Bosnia and Herzegovina is illustrative of how the absence of a consultative, reparation programme prejudices women’s ability to achieve justice in a legal sense, economic agency and participation in governance structures. Reparations were collapsed into the social welfare system with women having to demonstrate levels of injury relative to the military index for pension compensation and veterans were automatically prioritized. Similarly in Timor Leste, reparations have privileged male combatants over the victims of violence. All too often inadequate funding limits the effectiveness of reparations or provides insufficient compensation , as seen with the Reparations Fund for female war victims, including widows in Sierra Leone, and the Bosnian example. The ‘so called’ democratic transitions in the Middle East and North Africa region, have seen the exclusion of women from decision making in all areas of economic, political and security issues. The end result is increased violence and insecurity for women and insufficient legal protection and remedies. None of this is good practice with regards to reparations.
The recent example of women’s participation in Senegal as peace agents during the presidential elections, however, has demonstrated the tremendous potential and societal benefits of women’s empowerment. The creation of a Situation Room, founded on international and regional instruments such as UNSCR 1325 and the Solemn Declaration on Gender Equality in Africa, adopted by African Heads of State and Governments, has enabled women to contribute to the country’s democratic process and united national and international NGOs involved in promoting women’s rights, peace building and ending violence against women and girls.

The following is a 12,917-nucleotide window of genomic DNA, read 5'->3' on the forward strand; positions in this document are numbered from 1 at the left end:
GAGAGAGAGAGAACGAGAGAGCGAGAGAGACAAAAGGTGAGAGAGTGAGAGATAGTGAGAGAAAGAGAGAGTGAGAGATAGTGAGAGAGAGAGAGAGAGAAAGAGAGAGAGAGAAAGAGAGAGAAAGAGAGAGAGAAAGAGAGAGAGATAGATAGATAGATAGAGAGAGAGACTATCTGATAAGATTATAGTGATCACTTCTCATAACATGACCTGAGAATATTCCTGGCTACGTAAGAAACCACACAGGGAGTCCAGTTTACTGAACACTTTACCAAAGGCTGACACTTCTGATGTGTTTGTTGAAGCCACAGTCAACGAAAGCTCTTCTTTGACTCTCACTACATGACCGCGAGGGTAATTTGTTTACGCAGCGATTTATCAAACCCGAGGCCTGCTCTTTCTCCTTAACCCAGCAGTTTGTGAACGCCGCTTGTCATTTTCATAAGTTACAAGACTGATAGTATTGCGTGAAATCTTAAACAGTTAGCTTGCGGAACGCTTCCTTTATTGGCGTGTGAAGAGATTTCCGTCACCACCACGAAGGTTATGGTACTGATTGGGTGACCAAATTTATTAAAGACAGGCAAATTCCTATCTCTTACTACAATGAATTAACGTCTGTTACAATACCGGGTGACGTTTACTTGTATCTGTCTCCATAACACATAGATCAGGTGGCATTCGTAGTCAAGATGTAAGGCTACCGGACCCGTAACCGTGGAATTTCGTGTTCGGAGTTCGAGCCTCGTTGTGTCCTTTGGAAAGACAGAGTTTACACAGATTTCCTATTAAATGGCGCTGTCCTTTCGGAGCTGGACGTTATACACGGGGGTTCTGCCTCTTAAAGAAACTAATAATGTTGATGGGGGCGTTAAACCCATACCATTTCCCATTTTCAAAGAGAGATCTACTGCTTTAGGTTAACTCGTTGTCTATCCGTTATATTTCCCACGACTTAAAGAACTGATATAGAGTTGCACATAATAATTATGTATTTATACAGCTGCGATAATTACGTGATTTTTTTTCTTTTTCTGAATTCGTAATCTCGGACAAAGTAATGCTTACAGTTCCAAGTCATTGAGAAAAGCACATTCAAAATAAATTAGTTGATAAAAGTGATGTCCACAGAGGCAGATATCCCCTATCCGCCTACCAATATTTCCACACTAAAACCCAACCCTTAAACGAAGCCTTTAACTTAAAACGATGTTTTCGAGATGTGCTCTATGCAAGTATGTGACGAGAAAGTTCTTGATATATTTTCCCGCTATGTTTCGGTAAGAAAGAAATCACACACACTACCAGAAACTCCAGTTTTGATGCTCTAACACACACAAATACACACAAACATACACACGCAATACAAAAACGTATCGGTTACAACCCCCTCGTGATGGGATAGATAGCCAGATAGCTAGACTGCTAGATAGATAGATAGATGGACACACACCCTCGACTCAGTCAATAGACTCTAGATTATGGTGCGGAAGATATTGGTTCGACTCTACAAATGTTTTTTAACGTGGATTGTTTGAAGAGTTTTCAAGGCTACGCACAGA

Our organisations jointly recommend a holistic approach to remedies for women affected by conflict-related sexual violence that promotes women’s agency and empowerment and does not only focus on women as victims. We call for the political participation of women and their inclusion in mediation and negotiation processes. We call for the strengthening of preventive and early warning mechanisms to protect women’s rights during conflict, as well as the arrest and prosecution of perpetrators of conflict-related sexual violence. Survivors of conflict-related sexual violence also need access to psychosocial services and other economic initiatives to strengthen women’s agency and ability to take charge of their lives. The single most important element in transformative reparations is to prioritise sustainable social and economic livelihoods in order to reduce vulnerability to violence and facilitate participation in justice and governance.
In conclusion, FAS, WILPF and World YWCA make the following recommendations to the Human Rights Council in the context of the discussion and proposed resolution on remedies for violence against women and girls. Effective remedies must:
1) Promote women’s empowerment and agency; including the full inclusion of women in the design, delivery and monitoring of effective reparations and justice mechanisms; and adequate community based support services for women to rebuild their lives
2) Be grounded in a transformative political economy approach that prioritises sustainable social and economic livelihoods in order to prevent violence and enable women to participate fully in justice and governance
3) Promote an end to impunity through the prosecution of perpetrators and appropriate sentencing
4) Ensure adequate protection mechanisms for survivors and witnesses and the removal of other barriers that prevent women from seeking justice and remedies in post-conflict settings, including social, economic and institutional barriers
5) Be adequately resourced to ensure their effectiveness and ability to bring accountability, justice and appropriate compensation to the survivors of conflict-related sexual violence.